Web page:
Reviews and occasional notes on classical music

Reviews and occasional notes on classical music

For the past five years or so I've posted reviews of classical music CDs, DVDs and Blu-rays, in various places on the web: Amazon.com, iTunes and other sites. I'll collect those earlier reviews, and add four or five new ones every month.

"Music, both vocall and instrumental, so good, so delectable, so rare, so admirable, so super excellent, that it did even ravish and stupifie all those strangers that never heard the like." - Thomas Coryat, after hearing 3 hours of music at the Scuola di San Rocco in Venice, 1608.

Monday, August 15, 2016

A recital with style and personality


It's great to see a new Chandos series of piano music of Gabriel Fauré, played by Louis Lortie. This first disc in the series, to be released September 30, 2016, is organized as a recital, and a well-planned one it is. It includes a couple of the Nocturnes, three Barcarolles, the 9 Preludes op. 109, the Pelleas and Melisande suite, and two arrangements of beloved songs. Not many other composers could compare with Fauré for the surprising or subtle differences in mood and the different colours, harmonies and rhythms on display in an hour of short piano pieces. 

In preparing the orchestral suite from Pelleas and Melisande Fauré was actually helped by his student Charles Koechlin, but it was the composer himself who prepared this transcription back to piano. These are wonderfully atmospheric works, and it reminds us how much music lovers should thank Maurice Maeterlinck for his play that called forth such amazing music from Sibelius, Debussy, Schoenberg and Fauré. This music fits well with Lortie's strengths: a strong feeling for the underlying structure of the piece, and the ability to communicate sentiment while eschewing cheap effects. The late Preludes are, in the words of Michael Oliver, "among the subtlest and most elusive piano pieces in existence." Lortie's interpretation is much solider and substantial than the lighter, even ethereal version of Paul Crossley on EMI. Too much wispier and I think this music would disappear altogether, but there's definitely more poetry from Crossley. Not that Lortie misses all the good stuff; there's a backbone in these little songs of loss that needs bringing out as well.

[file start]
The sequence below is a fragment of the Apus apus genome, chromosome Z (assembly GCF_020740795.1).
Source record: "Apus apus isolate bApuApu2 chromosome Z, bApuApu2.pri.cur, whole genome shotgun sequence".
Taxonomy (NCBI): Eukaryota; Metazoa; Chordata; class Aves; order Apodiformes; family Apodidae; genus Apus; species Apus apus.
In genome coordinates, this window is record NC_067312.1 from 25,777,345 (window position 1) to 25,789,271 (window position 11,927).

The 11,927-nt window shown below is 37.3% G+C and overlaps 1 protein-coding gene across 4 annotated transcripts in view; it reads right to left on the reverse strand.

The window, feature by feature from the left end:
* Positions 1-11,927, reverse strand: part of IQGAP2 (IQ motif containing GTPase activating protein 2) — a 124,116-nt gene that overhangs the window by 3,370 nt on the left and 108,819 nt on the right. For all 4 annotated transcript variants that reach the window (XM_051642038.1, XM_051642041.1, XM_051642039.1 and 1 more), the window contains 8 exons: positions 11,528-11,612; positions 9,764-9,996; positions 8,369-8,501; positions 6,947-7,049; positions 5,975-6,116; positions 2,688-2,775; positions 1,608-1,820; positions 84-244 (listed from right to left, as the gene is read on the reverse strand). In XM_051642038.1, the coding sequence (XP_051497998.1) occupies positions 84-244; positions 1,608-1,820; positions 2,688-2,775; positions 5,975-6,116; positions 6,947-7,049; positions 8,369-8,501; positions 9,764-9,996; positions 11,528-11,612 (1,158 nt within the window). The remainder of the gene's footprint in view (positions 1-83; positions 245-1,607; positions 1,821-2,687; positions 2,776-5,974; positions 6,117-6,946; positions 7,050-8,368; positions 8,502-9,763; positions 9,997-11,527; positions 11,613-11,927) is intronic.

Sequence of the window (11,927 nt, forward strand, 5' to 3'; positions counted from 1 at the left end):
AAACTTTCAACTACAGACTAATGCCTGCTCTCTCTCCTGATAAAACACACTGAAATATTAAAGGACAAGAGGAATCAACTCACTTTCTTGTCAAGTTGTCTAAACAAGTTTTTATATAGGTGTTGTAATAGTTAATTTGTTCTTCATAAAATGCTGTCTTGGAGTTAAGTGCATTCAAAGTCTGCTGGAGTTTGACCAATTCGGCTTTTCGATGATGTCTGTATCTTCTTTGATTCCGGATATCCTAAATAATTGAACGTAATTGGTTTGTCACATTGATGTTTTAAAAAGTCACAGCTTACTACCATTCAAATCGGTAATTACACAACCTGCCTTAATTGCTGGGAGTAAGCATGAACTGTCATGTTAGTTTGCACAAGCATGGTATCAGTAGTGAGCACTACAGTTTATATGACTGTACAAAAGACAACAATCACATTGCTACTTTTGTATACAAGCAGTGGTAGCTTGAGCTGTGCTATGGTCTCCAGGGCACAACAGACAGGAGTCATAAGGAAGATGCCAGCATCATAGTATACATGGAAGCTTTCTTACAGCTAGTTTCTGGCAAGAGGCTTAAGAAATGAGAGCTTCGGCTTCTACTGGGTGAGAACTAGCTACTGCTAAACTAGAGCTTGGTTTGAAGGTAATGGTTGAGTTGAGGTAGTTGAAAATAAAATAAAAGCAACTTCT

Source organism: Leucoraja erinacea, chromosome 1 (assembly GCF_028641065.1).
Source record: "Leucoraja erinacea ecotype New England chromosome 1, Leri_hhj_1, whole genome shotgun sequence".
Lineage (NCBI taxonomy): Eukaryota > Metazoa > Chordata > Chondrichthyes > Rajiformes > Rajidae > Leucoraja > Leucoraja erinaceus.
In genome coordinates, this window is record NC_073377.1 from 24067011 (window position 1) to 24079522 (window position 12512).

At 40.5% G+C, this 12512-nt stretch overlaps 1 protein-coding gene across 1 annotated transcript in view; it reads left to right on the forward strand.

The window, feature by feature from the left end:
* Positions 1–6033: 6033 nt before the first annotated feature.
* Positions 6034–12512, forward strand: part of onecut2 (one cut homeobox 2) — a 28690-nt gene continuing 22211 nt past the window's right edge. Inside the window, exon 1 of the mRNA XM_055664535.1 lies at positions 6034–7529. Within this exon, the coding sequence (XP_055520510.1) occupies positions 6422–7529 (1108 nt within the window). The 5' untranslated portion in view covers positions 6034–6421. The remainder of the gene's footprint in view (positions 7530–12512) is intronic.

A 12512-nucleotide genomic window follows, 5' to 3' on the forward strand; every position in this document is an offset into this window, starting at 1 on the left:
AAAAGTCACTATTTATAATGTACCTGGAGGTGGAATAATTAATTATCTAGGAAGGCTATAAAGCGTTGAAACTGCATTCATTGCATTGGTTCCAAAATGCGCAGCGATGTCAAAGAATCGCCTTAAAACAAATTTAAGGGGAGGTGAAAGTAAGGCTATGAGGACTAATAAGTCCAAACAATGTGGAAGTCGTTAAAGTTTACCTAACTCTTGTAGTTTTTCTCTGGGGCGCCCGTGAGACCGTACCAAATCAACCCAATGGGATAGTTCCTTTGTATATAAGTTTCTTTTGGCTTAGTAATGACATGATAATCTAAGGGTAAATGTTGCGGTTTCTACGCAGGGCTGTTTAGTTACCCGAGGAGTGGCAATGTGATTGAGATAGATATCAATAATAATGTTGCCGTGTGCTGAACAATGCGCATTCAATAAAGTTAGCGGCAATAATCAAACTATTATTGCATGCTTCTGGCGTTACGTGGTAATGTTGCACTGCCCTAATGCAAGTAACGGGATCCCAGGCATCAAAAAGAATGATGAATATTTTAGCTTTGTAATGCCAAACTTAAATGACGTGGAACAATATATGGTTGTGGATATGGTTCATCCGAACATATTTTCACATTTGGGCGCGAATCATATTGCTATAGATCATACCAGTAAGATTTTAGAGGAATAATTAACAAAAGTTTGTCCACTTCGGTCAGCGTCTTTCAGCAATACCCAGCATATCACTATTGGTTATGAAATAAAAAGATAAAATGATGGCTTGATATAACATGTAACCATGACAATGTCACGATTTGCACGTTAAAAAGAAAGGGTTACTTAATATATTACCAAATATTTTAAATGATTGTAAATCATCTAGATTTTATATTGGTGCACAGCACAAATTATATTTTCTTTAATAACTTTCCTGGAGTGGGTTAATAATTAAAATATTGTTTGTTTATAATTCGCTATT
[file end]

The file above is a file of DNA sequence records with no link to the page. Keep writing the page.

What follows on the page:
As it happens my reference recording of the Fauré Nocturnes and Barcarolles is by another Canadian, the 2014 2-disc set on ATMA Classique by Stephane Lemelin. Comparing the overlapping five works is an interesting exercise not in deciding which is best, for these are two very fine pianists working at the highest level, but rather in demonstrating how differences in temperament and style can affect how this music makes it from the score to the MP3.

The Fourth Nocturne is such a beautiful work, which takes us to some interesting places before it returns to the serene place where it began. Though Lortie is a bit brisker than the more laid-back Lemelin at the beginning, the journey is just as appealing. The Fifth Barcarolle begins with a slow burn that catches on fire, and burns pretty hot at times, flaring up now and again. I like Lortie's control here; I feel like Lemelin is running a bit hot throughout. The slighter Sixth Barcarolle, though, seems softer and more Romantic as played by Lemelin, whereas it seems little more than a filler in Lortie's recital. The Seventh Barcarolle is a spiky miniature, which Lortie plays as a short and sad story, while Lemelin is more detached. Lortie's is more like Chopin, and Lemelin's more like Satie. The most substantial piece on Lortie's disc is the 6th Nocturne, but this time he's the one who's more reflective and thoughtful, while Lemelin milks the drama a bit.

Lortie plays Percy Grainger's piano version of the song Après un rêve, and his own arrangement of the Pavane that Fauré wrote originally for piano and chorus, and then adapted as an orchestral piece. Fauré himself played what I assume is his own piano version in 1913 in Paris, that was transcribed as a piano roll. The most interesting thing here is how quickly he zips through this:



I think the composer was making a point about how sloppily sentimental the orchestral versions were being played. You'll notice that next time you hear it played in an elevator. Lortie is actually rather wistful here, and much less jaunty. Lortie's middle ground suits the Pavane very well, I think.

Over all this is definitely not a middle-ground kind of recital, however, since Lortie has a definite style and personality. It's rewarding to listen to this music closely, and I very much look forward to doing to the same with volume 2.

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